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67 Needles and pins, needles and pins, When a man marries his trouble begins.
68 Old King Cole Was a merry old soul, And a merry old soul was he; He called for his pipe, And he called for his bowl, And he called for his fiddlers three. Every fiddler, he had a fine fiddle, And a very fine fiddle had he; Twee tweedle dee, tweedle dee, went the fiddlers.
Oh, there's none so rare,
As can compare With old King Cole and his fiddlers three!
73 One, two, Buckle my shoe; Three, four, Shut the door; Five, six, Pick up sticks; Seven, eight, Lay them straight; Nine, ten, A good fat hen; Eleven, twelve, Who will delve? Thirteen, fourteen, Maids a-courting; Fifteen, sixteen, Maids a-kissing; Seventeen, eighteen, Maids a-waiting; Nineteen, twenty, My stomach's empty.
69 Once I saw a little bird
Come hop, hop, hop; So I cried, "Little bird,
Will you stop, stop, stop?" And was going to the window
To say, “How do you do?" But he shook his little tail,
And far away he flew.
70 One for the money,
And two for the show; Three to make ready,
And four to go.
74 Pat-a-cake, pat-a-cake, baker's man! So I will, master, as fast as I can: Pat it, and prick it, and mark it with T, Put it in the oven for Tommy and me.
71 One misty, moisty morning,
When cloudy was the weather, 'I chanced to meet an old man
Clothed all in leather; He began to compliment,
And I began to grin,"How do you do," and "How do you do,"
And “How do you do" again!
75 Pease-porridge hot,
Pease-porridge cold, Pease-porridge in the pot,
Nine days old; Some like it hot,
Some like it cold, Some like it in the pot,
Nine days old.
“Thank you, thank you, little dog,
I'm very well just now."
76 Peter, Peter, pumpkin-eater, Had a wife and couldn't keep her; He put her in a pumpkin-shell, And there he kept her very well.
77 Halliwell suggests that “off a pewter plate" is
sometimes added at the end of each line. This rhyme is famous as a "tongue twister," or enunciation exercise.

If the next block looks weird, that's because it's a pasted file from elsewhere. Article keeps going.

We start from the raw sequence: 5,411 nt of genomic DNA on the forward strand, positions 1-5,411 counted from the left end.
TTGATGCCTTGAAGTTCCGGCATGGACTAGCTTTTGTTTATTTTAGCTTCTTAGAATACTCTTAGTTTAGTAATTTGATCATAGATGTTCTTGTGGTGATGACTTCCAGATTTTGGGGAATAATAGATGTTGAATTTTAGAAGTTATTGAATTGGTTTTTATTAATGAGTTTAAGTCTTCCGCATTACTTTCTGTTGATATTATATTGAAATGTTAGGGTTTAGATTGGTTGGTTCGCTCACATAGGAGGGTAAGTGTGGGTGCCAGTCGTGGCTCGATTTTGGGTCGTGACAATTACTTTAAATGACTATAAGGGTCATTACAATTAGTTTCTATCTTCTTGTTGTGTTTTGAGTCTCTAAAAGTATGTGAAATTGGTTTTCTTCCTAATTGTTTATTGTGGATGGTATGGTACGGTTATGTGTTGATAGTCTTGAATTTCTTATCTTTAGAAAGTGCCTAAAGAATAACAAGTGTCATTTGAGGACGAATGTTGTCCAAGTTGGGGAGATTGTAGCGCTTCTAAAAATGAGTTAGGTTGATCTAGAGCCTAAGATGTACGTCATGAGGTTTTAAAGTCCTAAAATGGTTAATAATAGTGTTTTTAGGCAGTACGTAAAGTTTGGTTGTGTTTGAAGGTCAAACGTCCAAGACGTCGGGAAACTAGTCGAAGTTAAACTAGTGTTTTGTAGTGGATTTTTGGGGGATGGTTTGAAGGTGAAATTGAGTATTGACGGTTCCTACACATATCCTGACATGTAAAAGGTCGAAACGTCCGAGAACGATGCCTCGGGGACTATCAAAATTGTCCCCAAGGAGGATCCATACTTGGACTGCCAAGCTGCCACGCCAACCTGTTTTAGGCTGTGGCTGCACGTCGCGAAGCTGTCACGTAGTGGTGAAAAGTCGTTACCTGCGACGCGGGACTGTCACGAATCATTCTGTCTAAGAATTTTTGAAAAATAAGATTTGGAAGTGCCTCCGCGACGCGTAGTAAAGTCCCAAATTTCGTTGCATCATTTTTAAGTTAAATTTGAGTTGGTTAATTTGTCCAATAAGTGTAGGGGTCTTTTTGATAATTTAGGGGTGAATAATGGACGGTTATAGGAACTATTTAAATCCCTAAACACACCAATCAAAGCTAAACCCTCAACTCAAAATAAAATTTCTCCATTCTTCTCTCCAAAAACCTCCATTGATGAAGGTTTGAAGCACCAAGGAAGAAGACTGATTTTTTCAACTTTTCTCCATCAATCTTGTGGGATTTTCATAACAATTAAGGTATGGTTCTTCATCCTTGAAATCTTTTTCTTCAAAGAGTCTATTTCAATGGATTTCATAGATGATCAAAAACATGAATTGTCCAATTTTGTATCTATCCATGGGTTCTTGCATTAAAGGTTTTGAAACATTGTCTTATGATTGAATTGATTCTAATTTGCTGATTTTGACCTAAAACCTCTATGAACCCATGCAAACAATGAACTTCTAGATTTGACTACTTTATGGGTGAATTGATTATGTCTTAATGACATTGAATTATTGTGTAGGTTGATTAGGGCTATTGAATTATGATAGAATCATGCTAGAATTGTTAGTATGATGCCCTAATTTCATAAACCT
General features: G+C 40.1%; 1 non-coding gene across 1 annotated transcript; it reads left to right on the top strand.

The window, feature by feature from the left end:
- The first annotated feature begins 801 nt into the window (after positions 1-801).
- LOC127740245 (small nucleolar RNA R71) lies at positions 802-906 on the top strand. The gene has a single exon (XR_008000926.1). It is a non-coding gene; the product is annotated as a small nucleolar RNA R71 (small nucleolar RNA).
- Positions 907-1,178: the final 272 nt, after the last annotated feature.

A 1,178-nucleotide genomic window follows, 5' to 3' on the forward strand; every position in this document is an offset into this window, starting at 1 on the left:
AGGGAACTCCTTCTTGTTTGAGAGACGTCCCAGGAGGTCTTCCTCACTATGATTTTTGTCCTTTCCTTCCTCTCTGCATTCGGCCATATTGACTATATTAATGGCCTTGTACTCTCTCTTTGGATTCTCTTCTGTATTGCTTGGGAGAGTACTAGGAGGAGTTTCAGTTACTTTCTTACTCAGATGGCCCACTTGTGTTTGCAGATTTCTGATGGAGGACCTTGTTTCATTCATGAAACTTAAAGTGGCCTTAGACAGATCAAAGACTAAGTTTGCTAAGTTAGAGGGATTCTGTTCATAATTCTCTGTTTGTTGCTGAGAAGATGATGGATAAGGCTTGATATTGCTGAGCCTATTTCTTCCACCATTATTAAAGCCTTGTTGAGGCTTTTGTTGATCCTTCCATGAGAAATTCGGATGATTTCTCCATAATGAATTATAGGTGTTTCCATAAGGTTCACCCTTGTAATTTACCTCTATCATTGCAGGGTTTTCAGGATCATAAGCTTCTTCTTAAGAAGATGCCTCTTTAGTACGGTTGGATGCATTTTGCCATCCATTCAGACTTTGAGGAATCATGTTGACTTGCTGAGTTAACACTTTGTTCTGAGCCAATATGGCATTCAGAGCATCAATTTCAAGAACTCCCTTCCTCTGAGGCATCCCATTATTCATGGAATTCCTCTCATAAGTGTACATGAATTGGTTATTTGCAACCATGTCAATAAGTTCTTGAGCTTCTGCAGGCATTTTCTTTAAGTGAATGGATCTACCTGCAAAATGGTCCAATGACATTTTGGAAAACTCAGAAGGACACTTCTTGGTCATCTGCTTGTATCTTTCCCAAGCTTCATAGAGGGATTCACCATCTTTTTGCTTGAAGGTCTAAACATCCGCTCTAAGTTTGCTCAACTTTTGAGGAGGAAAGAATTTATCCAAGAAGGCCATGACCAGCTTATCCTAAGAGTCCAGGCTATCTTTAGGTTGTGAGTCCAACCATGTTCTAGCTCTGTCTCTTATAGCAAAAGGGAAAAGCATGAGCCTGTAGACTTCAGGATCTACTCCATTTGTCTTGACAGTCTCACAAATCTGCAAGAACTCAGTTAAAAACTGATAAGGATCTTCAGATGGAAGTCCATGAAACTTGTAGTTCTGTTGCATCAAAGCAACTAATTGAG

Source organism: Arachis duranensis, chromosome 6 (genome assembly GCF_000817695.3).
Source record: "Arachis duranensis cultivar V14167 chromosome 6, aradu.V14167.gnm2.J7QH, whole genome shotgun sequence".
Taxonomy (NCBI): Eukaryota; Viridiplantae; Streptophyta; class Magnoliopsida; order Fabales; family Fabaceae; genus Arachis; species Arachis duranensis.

Peter Piper picked a peck of pickled
peppers; A peck of pickled peppers Peter Piper
picked; If Peter Piper picked a peck of pickled
peppers, Where's the peck of pickled peppers
Peter Piper picked?
Ride a cock-horse to Banbury-cross,
Pretty baby shall ride, And have a little puppy-dog tied to her
side; And one little pussy-cat tied to the other, And away she shall ride to see her grand
I wonder how they could do so!
Poor old Robinson Crusoe!
On the tree top, When the wind blows
The cradle will rock; When the bough breaks
The cradle will fall, Down will come baby,
Bough, cradle, and all.
79 Pussy-cat, pussy-cat, where have you
been? I've been to London to see the Queen. Pussy-cat, pussy-cat, what did you there? I frightened a little mouse under the chair.
How can she be fair?
"Pussy, are you there?
Pray tell me how do you do?"
84 Rock-a-bye, baby, thy cradle is green; Father's a nobleman, mother's a queen; And Betty's a lady, and wears a gold
ring; And Johnny's a drummer, and drums for
85 See a pin and pick it up, All the day you 'll have good luck; See a pin and let it lay, Bad luck you 'll have all the day!
And shoe the little mare,
Run bare, bare, bare.
91 The lion and the unicorn
Were fighting for the crown; The lion beat the unicorn
All round about the town. Some gave them white bread,
And some gave them brown, Some gave them plumcake,
And sent them out of town.
Came tumbling down,
He went by the south
And burned his mouth With supping cold pease porridge.
Sing a song of sixpence,
A pocket full of rye;
Baked in a pie;
The birds began to sing;
To set before the king? The king was in his counting-house
Counting out his money; The queen was in the parlor
Eating bread and honey; The maid was in the garden
Hanging out the clothes, When along came a blackbird,
And pecked off her nose. Jenny was so mad,
She didn't know what to do; She put her finger in her ear,
And cracked it right in two.
94 The Queen of Hearts she made some
tarts, All on a summer's day. The Knave of Hearts he stole those
tarts, And hid them clean away. The King of Hearts he missed those tarts,
And beat the Knave right sore,
89 Star light, star bright, First star I see to-night; I wish I may, I wish I might, Have the wish I wish to-night.
90 The King of France went up the hill,
With twenty thousand men; The King of France came down the hill,
And ne'er went up again.
95 There was a crooked man, and he went a
crooked mile, And found a crooked sixpence against a
He bought a crooked cat, which caught a Victuals and drink were the chief of her crooked mouse,
diet; And they all lived together in a little Yet this little old woman could never crooked house.
She lived upon nothing but victuals and
it, For in her hand she carried a broom.
“Old woman, old woman, old woman,”
108 quoth I,
This little pig went to market; “O whither, O whither, O whither, so
This little pig stayed at home; high?"
3. This little pig had roast beef; "To brush the cobwebs off the sky!"
And this little pig had none; “Shall I go with thee?" "Aye, by
5. This little pig said, “Wee, wee, wee! and by."
I can't find my way home.” 105
109 There was an old woman who lived in a
Three blind mice! see, how they run! shoe, She had so many children, she didn't They all ran after the farmer's wife, know what to do.
Who cut off their tails with the carving
knife! She gave them some broth without any bread,
Did you ever see such a thing in your life? Then whipped them all soundly, and put
Three blind mice! them to bed.